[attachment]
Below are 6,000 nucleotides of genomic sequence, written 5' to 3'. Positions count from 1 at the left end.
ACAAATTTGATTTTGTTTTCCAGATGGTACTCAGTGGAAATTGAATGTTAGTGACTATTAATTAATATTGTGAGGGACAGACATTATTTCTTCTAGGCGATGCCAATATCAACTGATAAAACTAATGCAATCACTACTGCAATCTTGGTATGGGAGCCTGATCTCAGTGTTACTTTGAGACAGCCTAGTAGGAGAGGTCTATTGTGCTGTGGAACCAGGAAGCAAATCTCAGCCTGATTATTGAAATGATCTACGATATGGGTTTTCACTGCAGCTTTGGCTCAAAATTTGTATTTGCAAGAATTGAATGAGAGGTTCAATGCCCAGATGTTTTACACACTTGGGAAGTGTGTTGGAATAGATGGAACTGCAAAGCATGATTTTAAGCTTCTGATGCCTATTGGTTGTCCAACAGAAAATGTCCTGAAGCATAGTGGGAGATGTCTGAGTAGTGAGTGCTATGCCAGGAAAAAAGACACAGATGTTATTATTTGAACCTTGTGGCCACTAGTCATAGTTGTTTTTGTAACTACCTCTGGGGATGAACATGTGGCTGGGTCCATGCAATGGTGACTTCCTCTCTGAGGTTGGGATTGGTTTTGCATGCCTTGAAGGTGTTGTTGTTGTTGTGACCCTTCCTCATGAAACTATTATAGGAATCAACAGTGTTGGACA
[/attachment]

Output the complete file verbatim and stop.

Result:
Below are 6,000 nucleotides of genomic sequence, written 5' to 3'. Positions count from 1 at the left end.
ACAAATTTGATTTTGTTTTCCAGATGGTACTCAGTGGAAATTGAATGTTAGTGACTATTAATTAATATTGTGAGGGACAGACATTATTTCTTCTAGGCGATGCCAATATCAACTGATAAAACTAATGCAATCACTACTGCAATCTTGGTATGGGAGCCTGATCTCAGTGTTACTTTGAGACAGCCTAGTAGGAGAGGTCTATTGTGCTGTGGAACCAGGAAGCAAATCTCAGCCTGATTATTGAAATGATCTACGATATGGGTTTTCACTGCAGCTTTGGCTCAAAATTTGTATTTGCAAGAATTGAATGAGAGGTTCAATGCCCAGATGTTTTACACACTTGGGAAGTGTGTTGGAATAGATGGAACTGCAAAGCATGATTTTAAGCTTCTGATGCCTATTGGTTGTCCAACAGAAAATGTCCTGAAGCATAGTGGGAGATGTCTGAGTAGTGAGTGCTATGCCAGGAAAAAAGACACAGATGTTATTATTTGAACCTTGTGGCCACTAGTCATAGTTGTTTTTGTAACTACCTCTGGGGATGAACATGTGGCTGGGTCCATGCAATGGTGACTTCCTCTCTGAGGTTGGGATTGGTTTTGCATGCCTTGAAGGTGTTGTTGTTGTTGTGACCCTTCCTCATGAAACTATTATAGGAATCAACAGTGTTGGACA